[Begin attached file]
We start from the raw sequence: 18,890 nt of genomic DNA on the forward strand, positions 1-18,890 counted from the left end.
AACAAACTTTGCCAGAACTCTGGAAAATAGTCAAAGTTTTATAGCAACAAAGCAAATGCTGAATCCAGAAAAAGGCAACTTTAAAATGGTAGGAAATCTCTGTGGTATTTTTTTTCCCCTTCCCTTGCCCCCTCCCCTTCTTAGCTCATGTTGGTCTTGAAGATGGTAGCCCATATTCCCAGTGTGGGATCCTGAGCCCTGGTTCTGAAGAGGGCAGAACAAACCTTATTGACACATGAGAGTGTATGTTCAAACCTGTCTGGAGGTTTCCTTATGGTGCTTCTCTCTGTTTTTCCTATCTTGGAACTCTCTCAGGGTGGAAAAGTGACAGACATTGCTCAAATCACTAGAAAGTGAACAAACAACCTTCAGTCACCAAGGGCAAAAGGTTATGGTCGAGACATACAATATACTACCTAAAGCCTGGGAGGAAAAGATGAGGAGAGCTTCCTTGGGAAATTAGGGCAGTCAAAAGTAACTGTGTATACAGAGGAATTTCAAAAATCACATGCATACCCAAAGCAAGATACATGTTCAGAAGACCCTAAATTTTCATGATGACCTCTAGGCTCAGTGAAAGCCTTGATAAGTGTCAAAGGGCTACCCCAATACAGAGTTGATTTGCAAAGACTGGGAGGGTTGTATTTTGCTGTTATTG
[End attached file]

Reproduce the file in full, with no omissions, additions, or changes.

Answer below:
We start from the raw sequence: 18,890 nt of genomic DNA on the forward strand, positions 1-18,890 counted from the left end.
AACAAACTTTGCCAGAACTCTGGAAAATAGTCAAAGTTTTATAGCAACAAAGCAAATGCTGAATCCAGAAAAAGGCAACTTTAAAATGGTAGGAAATCTCTGTGGTATTTTTTTTCCCCTTCCCTTGCCCCCTCCCCTTCTTAGCTCATGTTGGTCTTGAAGATGGTAGCCCATATTCCCAGTGTGGGATCCTGAGCCCTGGTTCTGAAGAGGGCAGAACAAACCTTATTGACACATGAGAGTGTATGTTCAAACCTGTCTGGAGGTTTCCTTATGGTGCTTCTCTCTGTTTTTCCTATCTTGGAACTCTCTCAGGGTGGAAAAGTGACAGACATTGCTCAAATCACTAGAAAGTGAACAAACAACCTTCAGTCACCAAGGGCAAAAGGTTATGGTCGAGACATACAATATACTACCTAAAGCCTGGGAGGAAAAGATGAGGAGAGCTTCCTTGGGAAATTAGGGCAGTCAAAAGTAACTGTGTATACAGAGGAATTTCAAAAATCACATGCATACCCAAAGCAAGATACATGTTCAGAAGACCCTAAATTTTCATGATGACCTCTAGGCTCAGTGAAAGCCTTGATAAGTGTCAAAGGGCTACCCCAATACAGAGTTGATTTGCAAAGACTGGGAGGGTTGTATTTTGCTGTTATTG